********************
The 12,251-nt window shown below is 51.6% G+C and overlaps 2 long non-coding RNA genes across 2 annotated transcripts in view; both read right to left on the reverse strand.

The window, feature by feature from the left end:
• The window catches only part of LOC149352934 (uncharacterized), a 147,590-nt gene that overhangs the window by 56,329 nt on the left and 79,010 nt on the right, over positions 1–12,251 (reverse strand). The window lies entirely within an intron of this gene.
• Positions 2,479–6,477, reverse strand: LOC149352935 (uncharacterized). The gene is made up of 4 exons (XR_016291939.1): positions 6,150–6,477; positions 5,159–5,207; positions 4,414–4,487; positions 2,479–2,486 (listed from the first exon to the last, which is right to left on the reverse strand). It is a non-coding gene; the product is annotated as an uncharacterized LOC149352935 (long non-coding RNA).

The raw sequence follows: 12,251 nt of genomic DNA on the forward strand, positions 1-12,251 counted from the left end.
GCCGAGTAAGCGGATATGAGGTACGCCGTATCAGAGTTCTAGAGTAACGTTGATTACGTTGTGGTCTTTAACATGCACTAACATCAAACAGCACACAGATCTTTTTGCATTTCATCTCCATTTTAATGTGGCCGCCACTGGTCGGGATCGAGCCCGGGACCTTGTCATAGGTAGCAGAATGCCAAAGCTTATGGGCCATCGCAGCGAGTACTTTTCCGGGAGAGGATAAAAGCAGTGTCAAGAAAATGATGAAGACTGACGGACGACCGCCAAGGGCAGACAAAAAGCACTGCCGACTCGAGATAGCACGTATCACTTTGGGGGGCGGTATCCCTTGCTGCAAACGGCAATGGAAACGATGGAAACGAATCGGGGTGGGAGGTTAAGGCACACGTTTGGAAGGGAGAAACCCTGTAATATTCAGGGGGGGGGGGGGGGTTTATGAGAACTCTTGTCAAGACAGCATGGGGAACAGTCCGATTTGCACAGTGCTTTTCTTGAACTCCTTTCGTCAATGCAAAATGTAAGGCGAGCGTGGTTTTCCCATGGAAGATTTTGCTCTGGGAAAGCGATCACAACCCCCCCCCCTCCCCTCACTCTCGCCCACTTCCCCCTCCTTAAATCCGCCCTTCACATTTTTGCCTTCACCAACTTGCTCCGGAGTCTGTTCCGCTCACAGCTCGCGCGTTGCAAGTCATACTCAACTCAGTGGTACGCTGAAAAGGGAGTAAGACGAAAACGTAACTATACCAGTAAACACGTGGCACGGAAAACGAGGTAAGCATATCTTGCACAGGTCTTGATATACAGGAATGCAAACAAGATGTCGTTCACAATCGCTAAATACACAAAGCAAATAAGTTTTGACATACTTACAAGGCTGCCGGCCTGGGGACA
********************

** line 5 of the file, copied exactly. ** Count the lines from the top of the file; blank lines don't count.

The raw sequence follows: 12,251 nt of genomic DNA on the forward strand, positions 1-12,251 counted from the left end.